When Larry David and Michael Richards Starred Together on a Live Sketch Comedy Show: A Look Back at ABC's Fridays

Saturday, April 27, 2024

It was April 1980 and the future of Saturday Night Live, which was nearing the end of its fifth seasonseemed to be up in the air. 

Two of the late-night live comedy sketch show's most popular cast members, Dan Aykroyd and John Belushi, had left the previous year to pursue movie careers. Ratings dropped as a result and viewers were less than enamored with the new "not ready for prime time" players Charles Rocket (who infamously dropped the f-bomb on the live show, leading to his dismissal) and Ann Risley who had been hired to fill the openings Aykroyd and Belushi left behind.

NBC executives, who had little faith in the program by this point, slashed the show's budget from $1 million to $350,000 per episode. It all got to be too much for the show's creator, Lorne Michaels, who admitted that he was exhausted and needed a break. 

After five years in which SNL attracted a large viewership and cemented itself in pop culture and television history with memorable characters and catch phrases, the bloom had now fallen off NBC's rose. 

Somewhere over at ABC, executives as well as television producers Bill Lee and John Moffitt were watching it all play out. In 1978 they had started to develop their own live, late night comedy sketch show featuring a regular cast along with musical guests and (eventually) celebrity hosts. And now that SNL seemed to be on its last legs, the timing for this show's debut couldn't be better. 

The show was Fridays, which aired (of course) on Friday evenings originally at 10:30 PM and later at 11:30 PM. It lasted for three seasons, from 1980 to 1982. Many fans believe it was funnier than SNL.

Who Was the Cast of ABC's Fridays?

The original main cast was comprised of husband and wife Mark Blankfield and Brandis Kemp, Melanie Chartoff, John Roarke, Darrow Igus, Maryedith Burrell, Bruce Mahler, and then unknowns Larry David and Michael Richards. David was also one of the show's writers and, according to cast member Chartoff, "a very sweet guy" who hadn't developed his acerbic Curb Your Enthusiasm persona yet. 

Last but not least, Johan the parakeet served as the show's unofficial mascot. 

Actually, all of the cast members were unknowns which is how producers wanted it. They also tried to make it clear they weren't trying to compete with SNL, although the similarities were pretty obvious. The writers poked fun at the elephant in the room right at the beginning of the first episode which featured the Fridays cast dressed like SNL characters. 

Fridays' writers, however, gave the show's humor a flavor all its own. For starters, there was a lot more physical comedy—some of it quite risky, especially for live television. Just about every cast member went to the hospital at least once for injuries sustained during filming. Bruce Mahler accidentally blow torched his face during one sketch. 

A prime example of the show's penchant for pushing slapstick to the limits is demonstrated in the skit below, where a crazy foreign chiropractor (Michael Richards) treats a patient (Mark Blankfield) using unconventional methods that include flipping him like a pancake, leaping onto his back and hanging him up by the feet. There were so many moments here that could have gone terribly wrong, but I'd be lying if I said I didn't find it hilarious. Remember, this was done LIVE.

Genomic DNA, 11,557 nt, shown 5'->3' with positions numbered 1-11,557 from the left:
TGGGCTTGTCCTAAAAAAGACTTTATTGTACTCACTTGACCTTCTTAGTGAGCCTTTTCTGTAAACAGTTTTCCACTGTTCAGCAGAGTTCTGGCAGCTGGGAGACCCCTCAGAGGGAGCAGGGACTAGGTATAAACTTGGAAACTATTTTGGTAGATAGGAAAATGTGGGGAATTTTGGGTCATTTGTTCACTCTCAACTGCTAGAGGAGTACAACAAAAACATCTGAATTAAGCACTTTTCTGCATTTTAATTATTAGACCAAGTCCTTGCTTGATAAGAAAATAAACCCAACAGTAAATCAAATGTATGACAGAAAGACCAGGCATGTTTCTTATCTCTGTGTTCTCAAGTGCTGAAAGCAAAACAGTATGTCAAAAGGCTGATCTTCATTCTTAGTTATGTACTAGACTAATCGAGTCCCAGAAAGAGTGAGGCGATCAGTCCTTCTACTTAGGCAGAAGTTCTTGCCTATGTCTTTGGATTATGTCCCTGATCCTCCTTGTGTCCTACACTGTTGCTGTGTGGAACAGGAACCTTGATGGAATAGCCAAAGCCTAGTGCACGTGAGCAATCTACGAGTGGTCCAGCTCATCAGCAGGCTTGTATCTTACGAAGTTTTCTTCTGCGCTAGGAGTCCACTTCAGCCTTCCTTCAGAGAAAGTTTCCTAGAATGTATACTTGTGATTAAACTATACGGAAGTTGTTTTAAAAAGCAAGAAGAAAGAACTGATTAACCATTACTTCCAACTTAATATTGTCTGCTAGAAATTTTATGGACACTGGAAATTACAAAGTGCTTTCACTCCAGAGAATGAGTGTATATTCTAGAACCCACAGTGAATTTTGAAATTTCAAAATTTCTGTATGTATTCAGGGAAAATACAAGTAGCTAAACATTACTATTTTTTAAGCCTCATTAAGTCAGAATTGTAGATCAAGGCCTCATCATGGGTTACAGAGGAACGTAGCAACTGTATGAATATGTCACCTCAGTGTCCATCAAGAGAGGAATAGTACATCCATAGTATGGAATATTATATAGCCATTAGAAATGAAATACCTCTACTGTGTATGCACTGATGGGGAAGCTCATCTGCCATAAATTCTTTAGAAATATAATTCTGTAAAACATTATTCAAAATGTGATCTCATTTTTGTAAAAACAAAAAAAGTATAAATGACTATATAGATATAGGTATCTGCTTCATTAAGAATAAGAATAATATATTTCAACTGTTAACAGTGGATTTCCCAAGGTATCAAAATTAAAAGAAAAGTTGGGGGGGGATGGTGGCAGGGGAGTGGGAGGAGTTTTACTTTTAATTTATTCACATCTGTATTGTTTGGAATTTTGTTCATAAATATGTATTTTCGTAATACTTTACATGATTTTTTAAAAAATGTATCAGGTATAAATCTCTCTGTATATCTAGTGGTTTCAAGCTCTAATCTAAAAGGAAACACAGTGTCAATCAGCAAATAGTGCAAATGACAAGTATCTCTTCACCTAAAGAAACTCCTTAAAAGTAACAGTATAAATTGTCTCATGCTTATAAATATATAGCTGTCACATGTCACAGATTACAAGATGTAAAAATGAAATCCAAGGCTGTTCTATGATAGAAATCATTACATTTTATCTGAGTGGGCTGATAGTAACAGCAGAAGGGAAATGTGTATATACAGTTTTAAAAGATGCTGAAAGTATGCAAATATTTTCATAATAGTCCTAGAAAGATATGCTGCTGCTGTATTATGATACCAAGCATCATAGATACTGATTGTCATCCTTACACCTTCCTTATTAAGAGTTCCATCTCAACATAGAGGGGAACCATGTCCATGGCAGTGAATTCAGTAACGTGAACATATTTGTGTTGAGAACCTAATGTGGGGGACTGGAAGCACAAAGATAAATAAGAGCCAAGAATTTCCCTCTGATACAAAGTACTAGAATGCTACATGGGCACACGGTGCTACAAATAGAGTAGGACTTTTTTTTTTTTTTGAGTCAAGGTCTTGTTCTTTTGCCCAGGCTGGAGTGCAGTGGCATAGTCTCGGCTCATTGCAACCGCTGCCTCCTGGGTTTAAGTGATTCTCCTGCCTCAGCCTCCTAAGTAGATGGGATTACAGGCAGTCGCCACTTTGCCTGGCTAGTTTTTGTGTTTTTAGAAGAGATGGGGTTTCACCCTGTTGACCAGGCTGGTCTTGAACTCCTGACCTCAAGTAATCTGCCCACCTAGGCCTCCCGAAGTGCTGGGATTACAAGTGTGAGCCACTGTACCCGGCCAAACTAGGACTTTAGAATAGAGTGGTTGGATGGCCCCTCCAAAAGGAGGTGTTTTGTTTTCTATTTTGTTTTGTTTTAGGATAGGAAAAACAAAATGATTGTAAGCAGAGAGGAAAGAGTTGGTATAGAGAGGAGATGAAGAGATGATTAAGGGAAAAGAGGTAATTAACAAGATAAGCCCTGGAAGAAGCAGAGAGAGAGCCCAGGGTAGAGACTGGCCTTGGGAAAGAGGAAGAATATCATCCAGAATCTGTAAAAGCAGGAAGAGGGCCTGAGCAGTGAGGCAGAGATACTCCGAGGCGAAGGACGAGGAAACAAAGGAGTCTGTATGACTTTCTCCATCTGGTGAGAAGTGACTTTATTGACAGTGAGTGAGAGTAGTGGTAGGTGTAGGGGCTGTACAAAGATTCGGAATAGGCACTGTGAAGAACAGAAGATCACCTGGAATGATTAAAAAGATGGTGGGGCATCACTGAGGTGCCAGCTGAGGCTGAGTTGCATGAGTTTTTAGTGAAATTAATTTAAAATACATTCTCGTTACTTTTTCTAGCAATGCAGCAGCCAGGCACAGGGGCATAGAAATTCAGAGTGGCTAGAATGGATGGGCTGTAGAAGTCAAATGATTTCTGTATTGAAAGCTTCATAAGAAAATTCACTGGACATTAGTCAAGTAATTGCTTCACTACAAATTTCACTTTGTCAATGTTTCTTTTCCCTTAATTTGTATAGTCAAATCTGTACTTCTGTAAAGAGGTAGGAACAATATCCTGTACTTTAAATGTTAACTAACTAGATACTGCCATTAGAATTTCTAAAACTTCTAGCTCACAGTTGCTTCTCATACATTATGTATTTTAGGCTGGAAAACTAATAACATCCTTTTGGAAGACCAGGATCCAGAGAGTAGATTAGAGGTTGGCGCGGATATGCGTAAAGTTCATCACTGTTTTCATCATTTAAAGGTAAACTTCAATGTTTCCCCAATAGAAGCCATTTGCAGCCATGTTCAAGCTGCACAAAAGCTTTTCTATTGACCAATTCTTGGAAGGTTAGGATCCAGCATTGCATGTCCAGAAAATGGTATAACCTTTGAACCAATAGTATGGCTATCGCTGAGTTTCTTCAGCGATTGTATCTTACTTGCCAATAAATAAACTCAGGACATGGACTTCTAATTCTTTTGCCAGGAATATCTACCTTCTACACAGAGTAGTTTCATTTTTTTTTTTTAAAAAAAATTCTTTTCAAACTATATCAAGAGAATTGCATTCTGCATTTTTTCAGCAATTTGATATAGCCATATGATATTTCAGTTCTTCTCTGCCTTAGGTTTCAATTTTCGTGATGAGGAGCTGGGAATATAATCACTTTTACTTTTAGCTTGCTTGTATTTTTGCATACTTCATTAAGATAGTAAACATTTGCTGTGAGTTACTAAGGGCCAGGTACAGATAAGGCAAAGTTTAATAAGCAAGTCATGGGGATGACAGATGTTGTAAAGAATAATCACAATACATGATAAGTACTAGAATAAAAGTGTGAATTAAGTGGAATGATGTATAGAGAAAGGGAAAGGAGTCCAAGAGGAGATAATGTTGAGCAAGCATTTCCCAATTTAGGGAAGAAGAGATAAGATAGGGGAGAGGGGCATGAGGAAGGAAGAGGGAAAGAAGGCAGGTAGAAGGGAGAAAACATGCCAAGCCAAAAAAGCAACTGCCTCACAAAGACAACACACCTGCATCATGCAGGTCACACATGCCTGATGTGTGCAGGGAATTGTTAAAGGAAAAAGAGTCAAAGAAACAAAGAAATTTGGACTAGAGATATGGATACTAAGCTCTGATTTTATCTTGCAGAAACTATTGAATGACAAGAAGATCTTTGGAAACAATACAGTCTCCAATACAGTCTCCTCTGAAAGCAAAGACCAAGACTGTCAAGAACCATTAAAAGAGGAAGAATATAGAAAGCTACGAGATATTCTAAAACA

Speaking of Richards, this show was his first paying gig as a comedic actor and it wasn't long before he drew the strongest reaction from the audience during the opening credits. Richards' recurring characters included the socially inept Dick the Swinger and the juvenile Battle Boy, who relishes in setting his toy soldiers and sister's dolls on fire. 

Traces of these early performances are detectable in Richard's Cosmo Kramer on Seinfeld, something which the comedic actor alluded to in an interview with L.A. Weekly: "Some of the stuff I did on Fridays was a start for characters I developed later on."

Sometimes, however, the jokes fell flat. There was an awful lot of material about drug use and homosexuality, the latter of which haven't aged well. Reading comments on YouTube from viewers that fondly watched the show back in the day, it seems teenage boys were a large part of the demographic which may explain the popularity of the off-color humor. 

Some of the recurring characters, such as Ken the Monster, with his dangling tongue and hunched back, and the Drugs R Us pharmacist, whose sampling of the merchandise keeps him perpetually high ("I can handle it!") get old fast. 

Then there was the occasional gross humor, such as two men dribbling their drinks all over themselves while having a conversation in a bar, or cannibalism as depicted in a stomach churning skit titled "Diner of the Living Dead." This sketch appeared in the third episode and caused many stations to drop the show from their schedule: 

The show excelled when the writers thought out of the box and crafted a punchline you didn't see coming, such as in this sketch where you think Richards' character is visiting his father (watch to the end):

By 1981 the writing got tighter, the sketches funnier, and the show had found its stride. The series was known for breaking the fourth wall (in one sequence, a couple moves into an apartment that comes with an audience—the actual studio audience.) Like SNL, it also poked fun at political figures; President Ronald Reagan was in office at the time, so they had plenty of material to draw from.